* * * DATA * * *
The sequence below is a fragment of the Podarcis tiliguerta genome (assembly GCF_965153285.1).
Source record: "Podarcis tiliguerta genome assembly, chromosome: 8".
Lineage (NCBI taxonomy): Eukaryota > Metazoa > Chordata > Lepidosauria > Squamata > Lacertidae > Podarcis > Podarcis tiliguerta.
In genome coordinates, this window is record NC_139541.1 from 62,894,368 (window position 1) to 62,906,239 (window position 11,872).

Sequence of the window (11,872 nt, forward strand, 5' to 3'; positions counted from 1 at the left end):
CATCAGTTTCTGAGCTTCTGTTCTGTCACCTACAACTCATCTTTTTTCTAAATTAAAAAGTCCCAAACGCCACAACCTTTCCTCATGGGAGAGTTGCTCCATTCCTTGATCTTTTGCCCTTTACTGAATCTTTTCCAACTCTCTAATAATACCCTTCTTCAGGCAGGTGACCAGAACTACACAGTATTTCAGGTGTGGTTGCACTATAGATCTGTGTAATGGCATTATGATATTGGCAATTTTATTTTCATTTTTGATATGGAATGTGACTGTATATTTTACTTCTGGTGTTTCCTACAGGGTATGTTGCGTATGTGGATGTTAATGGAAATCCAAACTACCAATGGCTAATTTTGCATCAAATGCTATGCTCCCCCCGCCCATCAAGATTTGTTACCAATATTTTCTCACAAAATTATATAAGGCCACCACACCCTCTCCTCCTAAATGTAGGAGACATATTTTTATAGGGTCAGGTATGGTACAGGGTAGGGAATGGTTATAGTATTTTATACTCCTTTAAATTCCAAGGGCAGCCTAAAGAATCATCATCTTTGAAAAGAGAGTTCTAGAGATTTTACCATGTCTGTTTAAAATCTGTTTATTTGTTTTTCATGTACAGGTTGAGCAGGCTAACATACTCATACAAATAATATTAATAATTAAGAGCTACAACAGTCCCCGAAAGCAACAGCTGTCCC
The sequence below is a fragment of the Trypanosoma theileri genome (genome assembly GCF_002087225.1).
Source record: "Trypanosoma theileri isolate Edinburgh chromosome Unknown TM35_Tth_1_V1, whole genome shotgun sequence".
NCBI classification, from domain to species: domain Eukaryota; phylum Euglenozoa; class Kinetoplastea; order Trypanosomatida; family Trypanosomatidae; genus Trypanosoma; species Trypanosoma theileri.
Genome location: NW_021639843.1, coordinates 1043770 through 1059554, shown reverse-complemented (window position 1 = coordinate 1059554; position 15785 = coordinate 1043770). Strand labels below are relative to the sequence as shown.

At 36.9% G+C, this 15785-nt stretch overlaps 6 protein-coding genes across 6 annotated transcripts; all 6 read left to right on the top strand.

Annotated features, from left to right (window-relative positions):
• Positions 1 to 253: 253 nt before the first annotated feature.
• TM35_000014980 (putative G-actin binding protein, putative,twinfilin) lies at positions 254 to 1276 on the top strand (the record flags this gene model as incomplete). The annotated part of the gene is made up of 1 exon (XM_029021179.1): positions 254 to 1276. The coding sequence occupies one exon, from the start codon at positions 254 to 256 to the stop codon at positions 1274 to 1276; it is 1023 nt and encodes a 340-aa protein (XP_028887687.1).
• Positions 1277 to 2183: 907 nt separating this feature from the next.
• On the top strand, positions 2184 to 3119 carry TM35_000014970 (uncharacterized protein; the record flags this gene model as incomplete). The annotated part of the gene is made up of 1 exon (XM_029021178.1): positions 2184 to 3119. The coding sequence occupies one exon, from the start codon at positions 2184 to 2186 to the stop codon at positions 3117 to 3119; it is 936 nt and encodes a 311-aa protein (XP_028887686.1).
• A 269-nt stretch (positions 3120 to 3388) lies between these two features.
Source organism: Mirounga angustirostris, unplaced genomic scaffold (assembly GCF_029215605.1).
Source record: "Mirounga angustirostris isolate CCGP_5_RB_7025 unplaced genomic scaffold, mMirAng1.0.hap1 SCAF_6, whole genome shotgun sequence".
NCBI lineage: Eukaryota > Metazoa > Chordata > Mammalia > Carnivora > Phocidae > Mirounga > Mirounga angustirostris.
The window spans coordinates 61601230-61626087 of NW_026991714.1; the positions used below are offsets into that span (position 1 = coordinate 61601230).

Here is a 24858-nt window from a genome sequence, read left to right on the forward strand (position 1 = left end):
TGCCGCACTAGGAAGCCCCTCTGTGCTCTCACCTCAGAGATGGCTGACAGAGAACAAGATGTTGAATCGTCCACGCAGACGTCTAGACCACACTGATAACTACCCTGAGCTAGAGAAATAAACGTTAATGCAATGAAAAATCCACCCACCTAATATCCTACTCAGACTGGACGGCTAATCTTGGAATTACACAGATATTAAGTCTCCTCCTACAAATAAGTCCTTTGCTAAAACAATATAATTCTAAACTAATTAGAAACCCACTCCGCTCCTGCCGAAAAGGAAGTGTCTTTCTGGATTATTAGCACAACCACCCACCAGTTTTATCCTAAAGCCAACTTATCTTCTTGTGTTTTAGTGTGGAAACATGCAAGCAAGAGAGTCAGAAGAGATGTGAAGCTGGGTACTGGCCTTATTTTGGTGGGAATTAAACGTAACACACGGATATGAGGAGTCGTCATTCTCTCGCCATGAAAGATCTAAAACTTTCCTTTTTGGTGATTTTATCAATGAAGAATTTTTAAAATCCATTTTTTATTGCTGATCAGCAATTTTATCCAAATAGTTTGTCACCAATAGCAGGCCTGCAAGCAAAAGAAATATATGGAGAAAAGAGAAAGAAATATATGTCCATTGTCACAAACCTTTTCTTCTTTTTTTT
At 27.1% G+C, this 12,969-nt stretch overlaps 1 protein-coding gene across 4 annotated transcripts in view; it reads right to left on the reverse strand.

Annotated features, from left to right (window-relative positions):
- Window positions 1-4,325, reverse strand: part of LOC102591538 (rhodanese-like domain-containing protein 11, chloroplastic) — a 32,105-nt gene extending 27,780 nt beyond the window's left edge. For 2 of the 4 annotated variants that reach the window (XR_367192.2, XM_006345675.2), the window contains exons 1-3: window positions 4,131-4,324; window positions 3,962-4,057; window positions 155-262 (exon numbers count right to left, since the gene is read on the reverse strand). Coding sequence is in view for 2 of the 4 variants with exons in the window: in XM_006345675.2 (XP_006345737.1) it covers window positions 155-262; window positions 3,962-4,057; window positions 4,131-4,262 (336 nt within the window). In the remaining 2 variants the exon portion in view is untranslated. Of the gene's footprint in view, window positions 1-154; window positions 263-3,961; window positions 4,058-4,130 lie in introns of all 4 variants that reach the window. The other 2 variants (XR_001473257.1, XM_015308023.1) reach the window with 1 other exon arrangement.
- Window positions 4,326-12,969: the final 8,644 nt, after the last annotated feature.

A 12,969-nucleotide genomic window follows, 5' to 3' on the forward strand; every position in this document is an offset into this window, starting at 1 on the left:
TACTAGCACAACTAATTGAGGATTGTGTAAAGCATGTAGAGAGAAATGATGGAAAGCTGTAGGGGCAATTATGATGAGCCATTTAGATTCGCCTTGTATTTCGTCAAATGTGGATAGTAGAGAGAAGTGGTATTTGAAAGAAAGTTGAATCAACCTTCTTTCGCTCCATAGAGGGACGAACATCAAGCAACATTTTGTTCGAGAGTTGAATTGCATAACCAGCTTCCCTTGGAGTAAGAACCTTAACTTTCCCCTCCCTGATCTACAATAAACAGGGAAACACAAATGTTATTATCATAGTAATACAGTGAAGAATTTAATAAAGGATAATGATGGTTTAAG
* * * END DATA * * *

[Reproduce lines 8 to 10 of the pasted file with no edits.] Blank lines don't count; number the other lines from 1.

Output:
Source record: "Trypanosoma theileri isolate Edinburgh chromosome Unknown TM35_Tth_1_V1, whole genome shotgun sequence".
NCBI classification, from domain to species: domain Eukaryota; phylum Euglenozoa; class Kinetoplastea; order Trypanosomatida; family Trypanosomatidae; genus Trypanosoma; species Trypanosoma theileri.
Genome location: NW_021639843.1, coordinates 1043770 through 1059554, shown reverse-complemented (window position 1 = coordinate 1059554; position 15785 = coordinate 1043770). Strand labels below are relative to the sequence as shown.